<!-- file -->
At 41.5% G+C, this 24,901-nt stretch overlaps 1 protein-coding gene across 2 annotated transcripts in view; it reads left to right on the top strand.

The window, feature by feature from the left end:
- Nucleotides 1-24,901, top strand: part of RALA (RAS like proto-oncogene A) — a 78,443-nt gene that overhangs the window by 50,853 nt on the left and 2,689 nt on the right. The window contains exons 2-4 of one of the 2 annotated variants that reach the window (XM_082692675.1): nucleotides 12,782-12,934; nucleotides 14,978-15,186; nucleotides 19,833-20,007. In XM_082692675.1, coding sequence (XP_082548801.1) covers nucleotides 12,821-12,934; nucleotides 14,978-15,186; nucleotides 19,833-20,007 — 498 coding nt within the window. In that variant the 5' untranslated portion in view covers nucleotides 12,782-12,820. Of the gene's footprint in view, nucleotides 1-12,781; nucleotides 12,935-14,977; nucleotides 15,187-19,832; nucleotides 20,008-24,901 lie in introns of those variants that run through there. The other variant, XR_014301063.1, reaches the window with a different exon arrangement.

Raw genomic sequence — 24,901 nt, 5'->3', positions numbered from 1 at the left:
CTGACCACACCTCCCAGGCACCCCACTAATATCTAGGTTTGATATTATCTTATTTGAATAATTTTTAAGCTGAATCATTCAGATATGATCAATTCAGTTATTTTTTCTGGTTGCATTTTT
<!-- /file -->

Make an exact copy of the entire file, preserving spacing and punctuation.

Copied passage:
At 41.5% G+C, this 24,901-nt stretch overlaps 1 protein-coding gene across 2 annotated transcripts in view; it reads left to right on the top strand.

The window, feature by feature from the left end:
- Nucleotides 1-24,901, top strand: part of RALA (RAS like proto-oncogene A) — a 78,443-nt gene that overhangs the window by 50,853 nt on the left and 2,689 nt on the right. The window contains exons 2-4 of one of the 2 annotated variants that reach the window (XM_082692675.1): nucleotides 12,782-12,934; nucleotides 14,978-15,186; nucleotides 19,833-20,007. In XM_082692675.1, coding sequence (XP_082548801.1) covers nucleotides 12,821-12,934; nucleotides 14,978-15,186; nucleotides 19,833-20,007 — 498 coding nt within the window. In that variant the 5' untranslated portion in view covers nucleotides 12,782-12,820. Of the gene's footprint in view, nucleotides 1-12,781; nucleotides 12,935-14,977; nucleotides 15,187-19,832; nucleotides 20,008-24,901 lie in introns of those variants that run through there. The other variant, XR_014301063.1, reaches the window with a different exon arrangement.

Raw genomic sequence — 24,901 nt, 5'->3', positions numbered from 1 at the left:
CTGACCACACCTCCCAGGCACCCCACTAATATCTAGGTTTGATATTATCTTATTTGAATAATTTTTAAGCTGAATCATTCAGATATGATCAATTCAGTTATTTTTTCTGGTTGCATTTTT